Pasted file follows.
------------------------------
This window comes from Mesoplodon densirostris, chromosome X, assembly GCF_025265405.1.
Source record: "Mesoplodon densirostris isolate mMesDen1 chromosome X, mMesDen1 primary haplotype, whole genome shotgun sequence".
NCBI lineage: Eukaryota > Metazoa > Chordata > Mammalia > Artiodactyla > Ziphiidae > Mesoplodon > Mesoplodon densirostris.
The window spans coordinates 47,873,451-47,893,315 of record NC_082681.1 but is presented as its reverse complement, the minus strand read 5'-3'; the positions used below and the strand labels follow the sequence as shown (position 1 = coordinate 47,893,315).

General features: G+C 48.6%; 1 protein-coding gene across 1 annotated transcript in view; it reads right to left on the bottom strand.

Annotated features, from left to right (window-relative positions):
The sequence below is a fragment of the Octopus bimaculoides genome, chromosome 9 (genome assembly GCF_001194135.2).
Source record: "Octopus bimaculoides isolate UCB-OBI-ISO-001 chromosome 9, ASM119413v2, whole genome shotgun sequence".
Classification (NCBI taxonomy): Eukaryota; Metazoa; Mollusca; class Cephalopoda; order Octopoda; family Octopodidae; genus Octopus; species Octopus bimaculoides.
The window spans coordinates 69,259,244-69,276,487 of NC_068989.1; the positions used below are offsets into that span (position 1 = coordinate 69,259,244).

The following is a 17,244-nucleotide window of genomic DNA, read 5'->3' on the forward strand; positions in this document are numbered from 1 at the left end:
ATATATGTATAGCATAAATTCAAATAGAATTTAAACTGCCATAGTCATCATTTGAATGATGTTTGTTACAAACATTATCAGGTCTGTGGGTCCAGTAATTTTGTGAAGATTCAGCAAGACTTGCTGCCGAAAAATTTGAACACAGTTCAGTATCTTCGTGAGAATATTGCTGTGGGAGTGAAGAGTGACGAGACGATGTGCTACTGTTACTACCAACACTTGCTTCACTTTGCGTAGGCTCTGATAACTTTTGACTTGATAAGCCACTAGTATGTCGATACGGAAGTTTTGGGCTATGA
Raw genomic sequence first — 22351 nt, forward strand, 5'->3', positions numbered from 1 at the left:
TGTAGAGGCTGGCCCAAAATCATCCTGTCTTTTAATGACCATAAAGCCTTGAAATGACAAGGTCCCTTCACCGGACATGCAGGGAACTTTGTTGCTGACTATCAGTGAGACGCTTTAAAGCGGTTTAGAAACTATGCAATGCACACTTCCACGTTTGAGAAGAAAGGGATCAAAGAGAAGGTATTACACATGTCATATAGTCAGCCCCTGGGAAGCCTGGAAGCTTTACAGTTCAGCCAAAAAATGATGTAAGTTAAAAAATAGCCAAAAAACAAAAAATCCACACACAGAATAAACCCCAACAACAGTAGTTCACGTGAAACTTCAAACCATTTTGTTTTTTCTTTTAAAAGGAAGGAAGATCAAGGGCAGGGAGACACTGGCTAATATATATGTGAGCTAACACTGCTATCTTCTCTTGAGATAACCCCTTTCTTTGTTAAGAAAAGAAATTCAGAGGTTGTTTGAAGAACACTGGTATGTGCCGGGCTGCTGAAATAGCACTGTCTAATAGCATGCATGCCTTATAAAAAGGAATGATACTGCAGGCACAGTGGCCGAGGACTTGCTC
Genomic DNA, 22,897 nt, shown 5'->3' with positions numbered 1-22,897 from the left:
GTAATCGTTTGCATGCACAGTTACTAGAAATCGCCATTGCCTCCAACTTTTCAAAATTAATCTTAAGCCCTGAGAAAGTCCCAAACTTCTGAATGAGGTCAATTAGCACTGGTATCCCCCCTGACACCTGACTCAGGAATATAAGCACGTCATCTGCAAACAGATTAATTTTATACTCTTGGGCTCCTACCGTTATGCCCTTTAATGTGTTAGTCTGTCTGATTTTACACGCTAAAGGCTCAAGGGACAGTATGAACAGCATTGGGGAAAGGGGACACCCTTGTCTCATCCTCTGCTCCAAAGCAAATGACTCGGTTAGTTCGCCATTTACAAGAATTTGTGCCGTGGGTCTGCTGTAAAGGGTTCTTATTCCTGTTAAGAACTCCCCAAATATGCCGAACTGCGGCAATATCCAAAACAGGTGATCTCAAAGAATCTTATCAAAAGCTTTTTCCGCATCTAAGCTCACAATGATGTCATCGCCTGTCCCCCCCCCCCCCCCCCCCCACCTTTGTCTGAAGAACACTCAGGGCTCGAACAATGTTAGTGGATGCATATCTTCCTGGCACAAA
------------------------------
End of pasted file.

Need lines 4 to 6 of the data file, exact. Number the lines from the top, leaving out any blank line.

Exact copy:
The window spans coordinates 47,873,451-47,893,315 of record NC_082681.1 but is presented as its reverse complement, the minus strand read 5'-3'; the positions used below and the strand labels follow the sequence as shown (position 1 = coordinate 47,893,315).

General features: G+C 48.6%; 1 protein-coding gene across 1 annotated transcript in view; it reads right to left on the bottom strand.

Annotated features, from left to right (window-relative positions):